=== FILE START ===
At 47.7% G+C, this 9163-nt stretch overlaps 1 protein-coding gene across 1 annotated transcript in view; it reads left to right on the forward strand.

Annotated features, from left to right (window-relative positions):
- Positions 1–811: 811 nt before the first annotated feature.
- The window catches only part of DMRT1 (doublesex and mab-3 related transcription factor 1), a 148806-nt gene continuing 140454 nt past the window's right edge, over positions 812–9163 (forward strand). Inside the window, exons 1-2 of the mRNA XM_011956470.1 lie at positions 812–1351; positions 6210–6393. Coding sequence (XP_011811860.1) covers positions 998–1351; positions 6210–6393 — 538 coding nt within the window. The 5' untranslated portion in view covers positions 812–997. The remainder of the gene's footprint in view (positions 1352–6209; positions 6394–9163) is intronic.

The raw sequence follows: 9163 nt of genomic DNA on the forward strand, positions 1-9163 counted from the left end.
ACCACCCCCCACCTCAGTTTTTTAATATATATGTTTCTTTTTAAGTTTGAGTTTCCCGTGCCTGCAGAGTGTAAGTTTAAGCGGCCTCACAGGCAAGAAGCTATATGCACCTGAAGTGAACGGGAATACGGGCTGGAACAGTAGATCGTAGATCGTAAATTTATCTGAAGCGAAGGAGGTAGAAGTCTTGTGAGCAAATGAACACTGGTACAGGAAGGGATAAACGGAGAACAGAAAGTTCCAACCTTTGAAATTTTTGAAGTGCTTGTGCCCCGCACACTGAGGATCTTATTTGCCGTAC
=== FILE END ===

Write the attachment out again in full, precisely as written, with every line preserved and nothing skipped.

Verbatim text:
At 47.7% G+C, this 9163-nt stretch overlaps 1 protein-coding gene across 1 annotated transcript in view; it reads left to right on the forward strand.

Annotated features, from left to right (window-relative positions):
- Positions 1–811: 811 nt before the first annotated feature.
- The window catches only part of DMRT1 (doublesex and mab-3 related transcription factor 1), a 148806-nt gene continuing 140454 nt past the window's right edge, over positions 812–9163 (forward strand). Inside the window, exons 1-2 of the mRNA XM_011956470.1 lie at positions 812–1351; positions 6210–6393. Coding sequence (XP_011811860.1) covers positions 998–1351; positions 6210–6393 — 538 coding nt within the window. The 5' untranslated portion in view covers positions 812–997. The remainder of the gene's footprint in view (positions 1352–6209; positions 6394–9163) is intronic.

The raw sequence follows: 9163 nt of genomic DNA on the forward strand, positions 1-9163 counted from the left end.
ACCACCCCCCACCTCAGTTTTTTAATATATATGTTTCTTTTTAAGTTTGAGTTTCCCGTGCCTGCAGAGTGTAAGTTTAAGCGGCCTCACAGGCAAGAAGCTATATGCACCTGAAGTGAACGGGAATACGGGCTGGAACAGTAGATCGTAGATCGTAAATTTATCTGAAGCGAAGGAGGTAGAAGTCTTGTGAGCAAATGAACACTGGTACAGGAAGGGATAAACGGAGAACAGAAAGTTCCAACCTTTGAAATTTTTGAAGTGCTTGTGCCCCGCACACTGAGGATCTTATTTGCCGTAC